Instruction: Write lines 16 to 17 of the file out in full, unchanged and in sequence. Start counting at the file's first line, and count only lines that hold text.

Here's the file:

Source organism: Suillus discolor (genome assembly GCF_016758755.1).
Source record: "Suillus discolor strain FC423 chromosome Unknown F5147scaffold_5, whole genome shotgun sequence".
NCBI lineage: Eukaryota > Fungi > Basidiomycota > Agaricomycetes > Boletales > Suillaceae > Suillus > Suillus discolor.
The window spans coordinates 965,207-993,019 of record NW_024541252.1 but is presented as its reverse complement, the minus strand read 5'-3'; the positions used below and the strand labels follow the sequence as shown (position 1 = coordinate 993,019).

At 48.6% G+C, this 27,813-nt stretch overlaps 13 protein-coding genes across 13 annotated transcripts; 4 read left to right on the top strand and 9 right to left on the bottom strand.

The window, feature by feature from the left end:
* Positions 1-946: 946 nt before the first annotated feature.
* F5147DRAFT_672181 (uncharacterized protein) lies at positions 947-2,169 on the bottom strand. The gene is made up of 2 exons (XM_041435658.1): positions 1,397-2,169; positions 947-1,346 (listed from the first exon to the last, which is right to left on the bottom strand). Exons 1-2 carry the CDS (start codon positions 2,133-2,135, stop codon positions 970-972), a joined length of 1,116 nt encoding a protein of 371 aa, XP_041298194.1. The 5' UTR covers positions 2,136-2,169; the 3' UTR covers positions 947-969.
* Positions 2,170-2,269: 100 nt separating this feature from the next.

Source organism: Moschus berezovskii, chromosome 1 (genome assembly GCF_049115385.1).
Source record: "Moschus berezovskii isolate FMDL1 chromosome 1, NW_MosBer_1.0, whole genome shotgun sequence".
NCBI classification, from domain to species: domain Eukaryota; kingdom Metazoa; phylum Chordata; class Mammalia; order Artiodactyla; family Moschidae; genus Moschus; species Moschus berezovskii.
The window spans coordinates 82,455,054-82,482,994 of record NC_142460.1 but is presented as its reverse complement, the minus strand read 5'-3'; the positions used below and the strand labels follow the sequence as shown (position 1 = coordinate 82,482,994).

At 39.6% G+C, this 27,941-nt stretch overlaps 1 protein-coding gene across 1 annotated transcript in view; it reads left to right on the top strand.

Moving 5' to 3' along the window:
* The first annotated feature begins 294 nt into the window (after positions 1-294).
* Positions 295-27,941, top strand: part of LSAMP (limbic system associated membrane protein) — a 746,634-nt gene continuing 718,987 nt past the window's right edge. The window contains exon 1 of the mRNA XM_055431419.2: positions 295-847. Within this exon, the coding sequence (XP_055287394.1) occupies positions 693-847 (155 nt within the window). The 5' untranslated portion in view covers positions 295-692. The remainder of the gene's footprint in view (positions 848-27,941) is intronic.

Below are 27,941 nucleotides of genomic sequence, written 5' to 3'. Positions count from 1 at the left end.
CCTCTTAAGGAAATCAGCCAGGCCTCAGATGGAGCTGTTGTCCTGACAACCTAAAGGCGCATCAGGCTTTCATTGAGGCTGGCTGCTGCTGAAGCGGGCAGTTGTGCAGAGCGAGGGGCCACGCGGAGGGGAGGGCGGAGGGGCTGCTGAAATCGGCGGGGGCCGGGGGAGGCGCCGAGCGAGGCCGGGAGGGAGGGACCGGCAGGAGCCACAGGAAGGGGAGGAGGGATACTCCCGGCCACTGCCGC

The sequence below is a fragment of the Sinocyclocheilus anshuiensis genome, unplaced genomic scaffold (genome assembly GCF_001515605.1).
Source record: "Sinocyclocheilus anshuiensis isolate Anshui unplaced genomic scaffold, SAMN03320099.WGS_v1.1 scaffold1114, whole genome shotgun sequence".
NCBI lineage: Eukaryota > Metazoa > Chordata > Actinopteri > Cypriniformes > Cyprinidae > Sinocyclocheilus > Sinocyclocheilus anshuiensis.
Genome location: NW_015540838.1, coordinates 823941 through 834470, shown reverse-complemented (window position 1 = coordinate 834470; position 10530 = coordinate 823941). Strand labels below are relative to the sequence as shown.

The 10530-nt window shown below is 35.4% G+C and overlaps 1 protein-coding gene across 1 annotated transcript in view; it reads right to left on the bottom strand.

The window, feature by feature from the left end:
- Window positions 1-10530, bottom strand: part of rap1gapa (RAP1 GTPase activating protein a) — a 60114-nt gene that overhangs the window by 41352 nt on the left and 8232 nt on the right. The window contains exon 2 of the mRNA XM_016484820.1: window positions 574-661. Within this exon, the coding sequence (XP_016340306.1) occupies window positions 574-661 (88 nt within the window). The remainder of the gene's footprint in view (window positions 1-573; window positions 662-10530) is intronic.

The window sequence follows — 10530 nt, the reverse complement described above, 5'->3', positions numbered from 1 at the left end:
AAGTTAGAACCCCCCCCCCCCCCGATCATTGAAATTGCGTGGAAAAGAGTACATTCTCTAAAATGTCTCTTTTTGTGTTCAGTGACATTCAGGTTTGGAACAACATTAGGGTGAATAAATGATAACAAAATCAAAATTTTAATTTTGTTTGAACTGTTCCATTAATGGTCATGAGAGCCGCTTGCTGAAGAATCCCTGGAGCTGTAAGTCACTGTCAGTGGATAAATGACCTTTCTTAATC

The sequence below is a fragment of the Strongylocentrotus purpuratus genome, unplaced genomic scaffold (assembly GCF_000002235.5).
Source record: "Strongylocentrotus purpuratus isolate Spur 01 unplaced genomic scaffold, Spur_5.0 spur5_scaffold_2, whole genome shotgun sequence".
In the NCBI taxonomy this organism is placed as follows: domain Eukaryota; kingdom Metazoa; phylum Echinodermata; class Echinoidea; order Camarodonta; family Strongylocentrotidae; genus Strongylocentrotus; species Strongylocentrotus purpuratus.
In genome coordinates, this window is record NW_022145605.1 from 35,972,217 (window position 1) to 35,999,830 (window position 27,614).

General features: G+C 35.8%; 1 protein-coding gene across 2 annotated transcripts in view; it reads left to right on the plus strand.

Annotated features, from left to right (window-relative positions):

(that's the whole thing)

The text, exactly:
* The first annotated feature begins 294 nt into the window (after positions 1-294).
* Positions 295-27,941, top strand: part of LSAMP (limbic system associated membrane protein) — a 746,634-nt gene continuing 718,987 nt past the window's right edge. The window contains exon 1 of the mRNA XM_055431419.2: positions 295-847. Within this exon, the coding sequence (XP_055287394.1) occupies positions 693-847 (155 nt within the window). The 5' untranslated portion in view covers positions 295-692. The remainder of the gene's footprint in view (positions 848-27,941) is intronic.